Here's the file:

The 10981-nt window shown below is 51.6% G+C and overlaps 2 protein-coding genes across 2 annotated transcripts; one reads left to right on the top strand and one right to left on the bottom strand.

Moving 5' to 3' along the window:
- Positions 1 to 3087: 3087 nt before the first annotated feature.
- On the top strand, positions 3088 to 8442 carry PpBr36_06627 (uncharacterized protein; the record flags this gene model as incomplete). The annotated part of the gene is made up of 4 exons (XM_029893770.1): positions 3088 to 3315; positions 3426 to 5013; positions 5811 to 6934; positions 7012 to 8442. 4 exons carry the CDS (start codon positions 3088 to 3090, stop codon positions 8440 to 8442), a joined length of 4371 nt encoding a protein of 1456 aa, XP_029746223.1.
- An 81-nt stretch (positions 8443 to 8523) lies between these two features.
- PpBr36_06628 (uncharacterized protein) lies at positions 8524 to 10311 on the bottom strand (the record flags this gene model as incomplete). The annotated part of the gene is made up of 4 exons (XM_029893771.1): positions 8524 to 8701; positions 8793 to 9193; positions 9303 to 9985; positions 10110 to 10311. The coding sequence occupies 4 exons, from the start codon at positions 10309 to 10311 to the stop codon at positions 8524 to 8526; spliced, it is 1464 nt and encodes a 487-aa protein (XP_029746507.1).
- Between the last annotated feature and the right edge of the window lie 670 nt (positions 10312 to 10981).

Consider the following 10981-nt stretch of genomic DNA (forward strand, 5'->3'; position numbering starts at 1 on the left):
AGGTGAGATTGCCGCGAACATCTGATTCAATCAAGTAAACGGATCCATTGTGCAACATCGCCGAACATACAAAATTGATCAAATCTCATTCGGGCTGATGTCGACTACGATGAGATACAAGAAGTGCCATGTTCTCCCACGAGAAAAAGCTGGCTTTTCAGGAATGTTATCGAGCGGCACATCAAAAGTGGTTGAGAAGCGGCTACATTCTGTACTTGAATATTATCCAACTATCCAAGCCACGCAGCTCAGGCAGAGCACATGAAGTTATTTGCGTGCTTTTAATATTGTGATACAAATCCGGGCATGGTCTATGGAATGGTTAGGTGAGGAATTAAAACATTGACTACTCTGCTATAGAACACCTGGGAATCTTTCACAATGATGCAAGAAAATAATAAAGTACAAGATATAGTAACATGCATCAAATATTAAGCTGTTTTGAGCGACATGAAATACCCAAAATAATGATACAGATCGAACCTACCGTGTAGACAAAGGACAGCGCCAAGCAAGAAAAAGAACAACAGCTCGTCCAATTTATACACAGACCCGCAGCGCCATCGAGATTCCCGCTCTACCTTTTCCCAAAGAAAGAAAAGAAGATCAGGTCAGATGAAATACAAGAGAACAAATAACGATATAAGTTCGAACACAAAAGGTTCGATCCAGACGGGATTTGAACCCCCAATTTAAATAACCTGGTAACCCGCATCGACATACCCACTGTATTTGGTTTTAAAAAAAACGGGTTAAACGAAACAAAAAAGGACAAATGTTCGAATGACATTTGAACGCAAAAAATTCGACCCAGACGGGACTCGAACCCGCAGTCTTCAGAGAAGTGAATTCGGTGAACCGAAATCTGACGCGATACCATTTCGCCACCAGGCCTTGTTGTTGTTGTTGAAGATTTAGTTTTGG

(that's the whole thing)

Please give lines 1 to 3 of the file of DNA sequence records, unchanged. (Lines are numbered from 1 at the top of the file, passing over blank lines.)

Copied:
The 10981-nt window shown below is 51.6% G+C and overlaps 2 protein-coding genes across 2 annotated transcripts; one reads left to right on the top strand and one right to left on the bottom strand.

Moving 5' to 3' along the window:
- Positions 1 to 3087: 3087 nt before the first annotated feature.